Many of the people I coach cram their swimming into busy lives. In the water, they focus on building endurance, working on speed and maybe doing an occasional stroke technique lesson. And, often, they see their swimming performance plateau or decline. Common reasons for this include poor technique that gets worse over time, tightening of key muscles due to over-use, and injury.
Most swimmers also understand that you can improve your swimming technique and reduce your risk of injury through improving your core strength, mobility and flexibility. The resultant benefits of being able to keep your body more aligned and swimming more naturally are key to speed and endurance. But we struggle to include core strength and flexibility training into our weekly routines.
Right now, we can’t swim, but we can use the time to work on those things that are important for good swimming but rarely prioritised. Instead of seeing lockdown and being out of the water as a disaster for your swimming, think of it, if you can, as a gift that will make you a better swimmer in the long term.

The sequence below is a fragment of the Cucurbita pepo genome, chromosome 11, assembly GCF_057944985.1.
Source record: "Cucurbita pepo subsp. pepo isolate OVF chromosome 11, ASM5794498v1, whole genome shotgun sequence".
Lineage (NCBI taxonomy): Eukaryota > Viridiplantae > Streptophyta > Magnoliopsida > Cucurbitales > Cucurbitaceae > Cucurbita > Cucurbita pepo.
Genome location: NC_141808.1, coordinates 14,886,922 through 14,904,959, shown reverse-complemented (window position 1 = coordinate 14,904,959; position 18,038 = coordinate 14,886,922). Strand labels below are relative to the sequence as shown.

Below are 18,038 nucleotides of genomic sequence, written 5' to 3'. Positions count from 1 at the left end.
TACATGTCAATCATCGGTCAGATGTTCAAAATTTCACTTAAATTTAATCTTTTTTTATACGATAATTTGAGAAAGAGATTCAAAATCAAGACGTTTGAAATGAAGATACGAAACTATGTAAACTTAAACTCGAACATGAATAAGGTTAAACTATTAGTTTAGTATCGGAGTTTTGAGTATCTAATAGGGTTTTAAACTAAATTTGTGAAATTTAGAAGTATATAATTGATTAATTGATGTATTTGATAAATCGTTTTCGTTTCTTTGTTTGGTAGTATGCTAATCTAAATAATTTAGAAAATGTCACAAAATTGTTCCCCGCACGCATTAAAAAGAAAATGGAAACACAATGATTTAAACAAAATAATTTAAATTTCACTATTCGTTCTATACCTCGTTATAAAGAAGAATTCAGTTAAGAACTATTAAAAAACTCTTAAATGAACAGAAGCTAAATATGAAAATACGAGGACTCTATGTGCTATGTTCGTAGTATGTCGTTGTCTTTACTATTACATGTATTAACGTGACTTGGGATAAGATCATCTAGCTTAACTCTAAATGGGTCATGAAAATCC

There are four key elements you should be working on during this time that can be built into a weekly programme.
- Endurance – Keep this ticking over with whatever you can do to maintain cardio fitness. Run, walk, bike or skip.
- Core Strength – Watch an elite swimmer and you’ll see that their body moves as a coordinated unit. You will only be able to swim like this if you take time to deliberately target and strengthen your core. How you do that, is up to you. It could be through swim-specific core exercises, Pilates or Barre exercises.
- Flexibility and mobility – You don’t need me to remind you how import these are nor, probably, how much most swimmers neglect working on them. There has never been a better time to take up yoga. I recommend “Swim Yogis”. Yoga instructors who also swim are worth their weight in gold.
- Visualisation – Back to that moment in hospital. It’s been proven in a number of scientific studies, that the power of visualising an activity on a regular basis can improve physical performance. Doing this in a regular, structured way (thinking of feel, sight, sound and smell) in a variety of imaginative swim locations will definitely help with your return to the water.